In the long-term operation of the reservoir, the water-rock interaction significantly influences the physical and mechanical properties of the bank slope . The elastic modulus, uniaxial compressive strength, cohesion, and internal friction angle of sandstone were reduced in different degrees under the dry-wet circulation [2, 3]. A series of dry-wet cycling tests were carried out on sandstone, shale, and mud stone [4–9], whose results indicated that the dry-wet cycle causes irreversible progressive damage to the rock. Jeng et al.  and Lin et al.  found the microscopic mechanism of sandstone degradation under the dry-wet circulation. Combined with self-designed rock soak device YRK-1, the water-rock test considering changes in water pressure and soaking-air drying cycle was carried out which indicated that water-rock damage effect become more obvious when the soaking water pressure changes increased. According to the tentative analysis on rock dynamic characteristics under water-rock interaction, with the increase of immersion-air dry circulation , the rock’s damping coefficient and damping ratio increased gradually while the dynamic elastic modulus decreased.
The study shows that, in the long-term running process of reservoir, water-rock interaction leads to static and dynamic characteristics gradual degradation of rock mass so as to change the dynamic response characteristics of the bank slope under the geological process. As seen from the current monitoring data, the earthquakes occurred vary greatly in magnitude in the Three Gorges reservoir area, with most magnitude of 3 to 4 and minor of 4 to 5. In sense, the actual dynamic load amplitude of the bank slope rock mass is not a fixed value but a changed one in a certain range. Besides, stress amplitude has significant effect on the rock dynamic characteristics [13, 14]. Dynamic response analysis of bank slope is an important part of reservoir design and its safety evaluation. In order to learn better about the seismic capacity and the dynamic response rule of bank slope under the long-time reservoir water fluctuation, it is important to consider water-rock interaction and dynamic loading amplitude influence, as well as the selection of reasonable dynamic parameter. However, the present study pays less attention to the water-rock interaction influence and cyclic load stress on the rock dynamic characteristics.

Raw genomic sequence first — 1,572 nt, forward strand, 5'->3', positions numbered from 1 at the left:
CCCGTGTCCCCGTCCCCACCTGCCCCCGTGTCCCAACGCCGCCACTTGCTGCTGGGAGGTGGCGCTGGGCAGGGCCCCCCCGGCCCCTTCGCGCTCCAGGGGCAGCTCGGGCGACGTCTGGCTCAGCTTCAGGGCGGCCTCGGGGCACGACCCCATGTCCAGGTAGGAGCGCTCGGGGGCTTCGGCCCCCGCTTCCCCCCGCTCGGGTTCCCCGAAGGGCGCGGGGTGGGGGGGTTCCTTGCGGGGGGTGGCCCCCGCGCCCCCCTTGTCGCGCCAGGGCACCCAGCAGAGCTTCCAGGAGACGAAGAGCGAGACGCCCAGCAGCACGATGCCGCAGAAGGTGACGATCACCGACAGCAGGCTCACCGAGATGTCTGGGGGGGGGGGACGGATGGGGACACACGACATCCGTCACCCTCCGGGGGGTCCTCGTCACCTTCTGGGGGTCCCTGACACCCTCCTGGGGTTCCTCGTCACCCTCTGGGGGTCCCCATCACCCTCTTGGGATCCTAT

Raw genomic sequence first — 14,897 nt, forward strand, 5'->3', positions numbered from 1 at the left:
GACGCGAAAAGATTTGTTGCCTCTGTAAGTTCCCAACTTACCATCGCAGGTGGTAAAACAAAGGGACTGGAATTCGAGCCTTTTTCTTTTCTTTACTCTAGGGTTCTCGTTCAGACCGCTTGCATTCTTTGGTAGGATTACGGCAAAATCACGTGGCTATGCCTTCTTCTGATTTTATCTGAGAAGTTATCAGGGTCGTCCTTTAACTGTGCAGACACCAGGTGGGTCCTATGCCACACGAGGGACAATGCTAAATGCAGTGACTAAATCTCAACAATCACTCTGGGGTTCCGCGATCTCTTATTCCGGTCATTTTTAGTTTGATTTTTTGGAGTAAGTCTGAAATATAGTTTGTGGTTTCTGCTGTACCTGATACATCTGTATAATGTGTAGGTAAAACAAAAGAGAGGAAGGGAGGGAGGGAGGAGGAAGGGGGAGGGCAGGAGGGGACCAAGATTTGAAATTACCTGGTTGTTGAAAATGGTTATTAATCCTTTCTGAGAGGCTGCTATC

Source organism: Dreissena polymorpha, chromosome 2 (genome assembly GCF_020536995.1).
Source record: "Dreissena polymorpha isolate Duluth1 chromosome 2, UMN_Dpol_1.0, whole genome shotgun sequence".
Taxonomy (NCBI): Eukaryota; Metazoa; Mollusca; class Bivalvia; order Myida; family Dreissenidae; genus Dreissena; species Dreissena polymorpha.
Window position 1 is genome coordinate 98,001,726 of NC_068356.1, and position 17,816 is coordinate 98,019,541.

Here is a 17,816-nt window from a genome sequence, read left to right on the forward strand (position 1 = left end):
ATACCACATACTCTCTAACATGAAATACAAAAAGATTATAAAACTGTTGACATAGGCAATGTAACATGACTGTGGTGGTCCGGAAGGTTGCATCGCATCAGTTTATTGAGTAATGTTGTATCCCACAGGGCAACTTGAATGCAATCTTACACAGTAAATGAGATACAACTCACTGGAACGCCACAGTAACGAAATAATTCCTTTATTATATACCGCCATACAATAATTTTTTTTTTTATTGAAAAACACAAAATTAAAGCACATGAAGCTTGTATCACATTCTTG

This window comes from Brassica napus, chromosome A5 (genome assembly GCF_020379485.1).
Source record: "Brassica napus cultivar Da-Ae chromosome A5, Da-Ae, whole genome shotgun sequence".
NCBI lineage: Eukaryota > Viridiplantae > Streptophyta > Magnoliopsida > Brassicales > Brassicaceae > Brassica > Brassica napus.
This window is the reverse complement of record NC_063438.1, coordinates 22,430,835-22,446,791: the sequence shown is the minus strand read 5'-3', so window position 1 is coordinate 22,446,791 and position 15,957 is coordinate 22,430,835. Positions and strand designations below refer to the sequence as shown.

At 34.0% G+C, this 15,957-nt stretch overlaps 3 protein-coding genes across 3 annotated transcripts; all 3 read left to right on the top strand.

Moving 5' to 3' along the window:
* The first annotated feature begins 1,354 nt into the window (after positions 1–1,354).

In the periodical fluctuation process of the reservoir water level, some rock bodies in the hydro-fluctuation belt zone are in dry and wet circulation with especially serious water-rock effect. As shown in Figure 1, the rock mass destruction is obvious in the zone, which means the hydro-fluctuation belt is a sensitive zone to the water-rock interaction of the bank slope [15, 16]. Based on the sandstone creep behaviors under the coupling effects of seepage pressure and stress, a nonlinear nonstationary plastic-viscous creep model which can describe the curve of sandstone creep tests is proposed . To quantify the rate of change of rock mechanical properties, a modified Hoek–Brown failure criterion was proposed, in which a new parameter was introduced to model the cumulative damage to rocks after water saturation-dehydration circulation . In consequence, we selected rock mass of the typical bank slope hydro-fluctuation belt in the Three Gorges reservoir area as the research object. To simulate realistic environmental conditions, the water-rock interaction test considering water pressure changes and soaking-air drying circulation was carried out to analyze the influence of long-term water-rock interaction on the dynamic characteristics of sandstone.
2. Test Design and Calculation Principle
2.1. Sample Preparation